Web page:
These are the people who forced change in Vermont, persuading Gov. Phil Scott to require a criminal background check for every gun sale in the state, and who, in Florida, successfully pushed for a red flag law and raised the minimum age to buy a gun to 21. In the same state they managed to close the so-called Charleston Loophole, which allowed gun sales after three business days, even if a background check was not completed. (Dylann Roof, who murdered nine African-Americans at the Emanuel African Methodist Episcopal Church in Charleston, S.C., in 2015, got his weapon this way.)

Thanks to pressure from these groups, Maryland, Vermont and Oregon have passed laws designed to take guns away from domestic abusers, with Kansas and Pennsylvania set to do the same. Ditto the five states that now have laws prohibiting bump stocks, the attachments that allow semiautomatic weapons to work like machine guns, like the one used by Stephen Paddock to kill 58 people and wound hundreds more in Las Vegas.

Then there is Survivors Empowered, which not only has a rapid response team to help victims and survivors of mass shootings — they showed up in Santa Fe, too — and also started a campaign of billboard shaming against politicians they feel are beholden to the gun lobby. In Alabama, they ran a billboard ad, in bold black type on a blood-red background, that announces “Congresswoman Martha Roby Has Received over $14K from the N.R.A. Enough is Enough.”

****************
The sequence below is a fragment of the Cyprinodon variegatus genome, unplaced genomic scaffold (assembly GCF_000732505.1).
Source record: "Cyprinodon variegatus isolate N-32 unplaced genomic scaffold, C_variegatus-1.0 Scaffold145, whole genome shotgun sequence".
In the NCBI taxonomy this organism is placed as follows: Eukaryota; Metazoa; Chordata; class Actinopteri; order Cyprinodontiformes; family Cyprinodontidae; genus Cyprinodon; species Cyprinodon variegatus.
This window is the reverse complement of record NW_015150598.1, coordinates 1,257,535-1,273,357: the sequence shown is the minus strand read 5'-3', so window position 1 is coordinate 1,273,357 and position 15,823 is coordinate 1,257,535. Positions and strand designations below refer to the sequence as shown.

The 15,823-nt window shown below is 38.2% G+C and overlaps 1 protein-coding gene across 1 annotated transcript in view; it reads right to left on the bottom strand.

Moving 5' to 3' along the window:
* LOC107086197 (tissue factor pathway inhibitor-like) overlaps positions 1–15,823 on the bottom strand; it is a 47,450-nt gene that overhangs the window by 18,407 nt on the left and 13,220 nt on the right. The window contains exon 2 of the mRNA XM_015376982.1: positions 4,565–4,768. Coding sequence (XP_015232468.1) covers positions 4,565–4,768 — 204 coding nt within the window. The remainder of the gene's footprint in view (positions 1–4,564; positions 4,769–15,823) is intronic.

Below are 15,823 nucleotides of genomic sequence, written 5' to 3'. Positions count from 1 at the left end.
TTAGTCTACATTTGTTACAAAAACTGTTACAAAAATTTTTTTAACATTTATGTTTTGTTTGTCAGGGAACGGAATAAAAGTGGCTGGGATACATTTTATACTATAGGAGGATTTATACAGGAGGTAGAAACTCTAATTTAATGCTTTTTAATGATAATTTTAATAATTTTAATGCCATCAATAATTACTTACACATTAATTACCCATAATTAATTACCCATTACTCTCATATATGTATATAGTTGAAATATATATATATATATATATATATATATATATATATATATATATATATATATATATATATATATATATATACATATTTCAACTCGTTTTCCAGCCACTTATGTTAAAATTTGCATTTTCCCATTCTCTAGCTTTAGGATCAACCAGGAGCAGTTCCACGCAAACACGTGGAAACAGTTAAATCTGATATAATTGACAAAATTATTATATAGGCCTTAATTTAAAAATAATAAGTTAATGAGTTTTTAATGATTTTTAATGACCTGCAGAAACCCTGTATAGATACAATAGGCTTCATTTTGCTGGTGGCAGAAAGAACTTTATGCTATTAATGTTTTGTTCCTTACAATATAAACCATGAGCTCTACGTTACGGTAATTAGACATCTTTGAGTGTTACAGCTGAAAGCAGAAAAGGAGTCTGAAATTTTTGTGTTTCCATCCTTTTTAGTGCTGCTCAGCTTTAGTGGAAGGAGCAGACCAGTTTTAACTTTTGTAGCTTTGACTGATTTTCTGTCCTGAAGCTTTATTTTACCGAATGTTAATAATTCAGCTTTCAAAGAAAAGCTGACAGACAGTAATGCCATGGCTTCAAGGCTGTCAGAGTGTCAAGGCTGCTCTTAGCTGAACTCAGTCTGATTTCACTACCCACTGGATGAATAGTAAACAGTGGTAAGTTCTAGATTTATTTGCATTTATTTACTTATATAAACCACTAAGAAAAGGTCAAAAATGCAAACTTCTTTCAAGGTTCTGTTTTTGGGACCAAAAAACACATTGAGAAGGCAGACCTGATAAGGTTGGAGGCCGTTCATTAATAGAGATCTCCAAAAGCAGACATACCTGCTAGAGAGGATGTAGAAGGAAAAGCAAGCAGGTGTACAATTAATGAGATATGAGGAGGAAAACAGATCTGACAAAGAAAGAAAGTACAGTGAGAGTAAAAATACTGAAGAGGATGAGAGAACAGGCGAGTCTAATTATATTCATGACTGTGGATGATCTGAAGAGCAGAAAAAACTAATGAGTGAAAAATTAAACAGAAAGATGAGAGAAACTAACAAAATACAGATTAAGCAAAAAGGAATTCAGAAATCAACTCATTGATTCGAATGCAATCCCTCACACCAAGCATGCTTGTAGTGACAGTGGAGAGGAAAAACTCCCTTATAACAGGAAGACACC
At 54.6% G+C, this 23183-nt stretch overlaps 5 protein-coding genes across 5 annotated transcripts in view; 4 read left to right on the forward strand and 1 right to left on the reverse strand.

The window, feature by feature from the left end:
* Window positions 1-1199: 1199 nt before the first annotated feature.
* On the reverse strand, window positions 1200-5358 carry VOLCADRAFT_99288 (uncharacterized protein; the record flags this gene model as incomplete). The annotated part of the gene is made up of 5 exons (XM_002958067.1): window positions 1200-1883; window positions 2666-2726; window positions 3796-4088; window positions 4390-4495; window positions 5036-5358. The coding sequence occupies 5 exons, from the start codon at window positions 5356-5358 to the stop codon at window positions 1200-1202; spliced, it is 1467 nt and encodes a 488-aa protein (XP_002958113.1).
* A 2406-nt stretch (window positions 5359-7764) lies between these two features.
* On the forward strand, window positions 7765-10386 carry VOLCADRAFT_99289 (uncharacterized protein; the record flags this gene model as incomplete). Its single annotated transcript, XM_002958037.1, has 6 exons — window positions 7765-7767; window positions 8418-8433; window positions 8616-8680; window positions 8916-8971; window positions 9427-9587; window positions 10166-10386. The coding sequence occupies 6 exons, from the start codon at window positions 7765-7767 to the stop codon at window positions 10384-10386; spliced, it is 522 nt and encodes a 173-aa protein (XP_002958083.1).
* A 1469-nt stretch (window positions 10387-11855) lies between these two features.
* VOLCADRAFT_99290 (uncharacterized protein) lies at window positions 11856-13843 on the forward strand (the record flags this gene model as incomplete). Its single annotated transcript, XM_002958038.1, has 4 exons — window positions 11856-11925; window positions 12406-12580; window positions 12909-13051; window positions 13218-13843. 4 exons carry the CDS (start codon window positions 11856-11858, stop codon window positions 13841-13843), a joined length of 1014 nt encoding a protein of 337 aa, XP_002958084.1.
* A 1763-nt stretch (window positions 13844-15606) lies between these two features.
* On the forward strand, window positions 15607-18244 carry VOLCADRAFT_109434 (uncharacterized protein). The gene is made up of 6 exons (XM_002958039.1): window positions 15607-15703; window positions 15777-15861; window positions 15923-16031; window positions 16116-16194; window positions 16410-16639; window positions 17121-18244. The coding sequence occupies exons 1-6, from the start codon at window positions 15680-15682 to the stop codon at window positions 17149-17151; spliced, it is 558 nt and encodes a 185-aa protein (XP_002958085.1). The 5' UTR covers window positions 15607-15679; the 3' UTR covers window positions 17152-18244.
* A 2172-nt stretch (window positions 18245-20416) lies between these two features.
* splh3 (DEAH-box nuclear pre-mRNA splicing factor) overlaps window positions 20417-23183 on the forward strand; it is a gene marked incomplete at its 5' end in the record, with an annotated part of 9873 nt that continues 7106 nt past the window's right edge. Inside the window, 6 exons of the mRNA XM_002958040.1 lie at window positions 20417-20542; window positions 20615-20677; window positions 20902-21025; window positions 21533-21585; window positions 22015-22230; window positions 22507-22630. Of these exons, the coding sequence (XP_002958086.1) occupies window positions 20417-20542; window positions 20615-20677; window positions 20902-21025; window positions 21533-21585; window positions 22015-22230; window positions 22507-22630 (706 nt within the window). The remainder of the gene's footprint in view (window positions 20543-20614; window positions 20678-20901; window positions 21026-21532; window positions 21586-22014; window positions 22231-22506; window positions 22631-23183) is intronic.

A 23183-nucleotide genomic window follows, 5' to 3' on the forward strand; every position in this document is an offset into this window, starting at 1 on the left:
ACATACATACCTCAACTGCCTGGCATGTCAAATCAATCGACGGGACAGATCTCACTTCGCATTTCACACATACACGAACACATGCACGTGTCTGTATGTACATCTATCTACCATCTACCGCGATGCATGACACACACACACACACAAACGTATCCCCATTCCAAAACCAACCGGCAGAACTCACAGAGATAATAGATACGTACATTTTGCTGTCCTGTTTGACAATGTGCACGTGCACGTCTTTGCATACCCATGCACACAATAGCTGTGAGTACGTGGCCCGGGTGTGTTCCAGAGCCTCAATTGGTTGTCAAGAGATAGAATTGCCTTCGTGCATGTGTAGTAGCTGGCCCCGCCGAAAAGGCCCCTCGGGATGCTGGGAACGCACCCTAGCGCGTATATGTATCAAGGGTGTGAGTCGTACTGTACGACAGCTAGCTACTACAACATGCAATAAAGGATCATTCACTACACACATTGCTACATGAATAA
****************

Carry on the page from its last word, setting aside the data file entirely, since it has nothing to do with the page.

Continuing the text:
So it’s not that nothing has been done since Sandy Hook. It’s that nothing has been done by the likes of the governor of Texas, or the president of the United States — who can’t seem to move beyond roundtables and Twitter Posts to actually make the county safer. Yes, our gun laws vary from state to state — some places are far safer than others. And yes, so much more needs to be done.

“I’ll get downtime after we’ve voted all of these N.R.A. shills out of office,” a Moms Demand Action member told me yesterday. Spoken like someone with the will to keep kids from getting shot in art class.


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Politics - U.S. Daily News: Things Have Changed Since Sandy Hook
Things Have Changed Since Sandy Hook
Politics - U.S. Daily News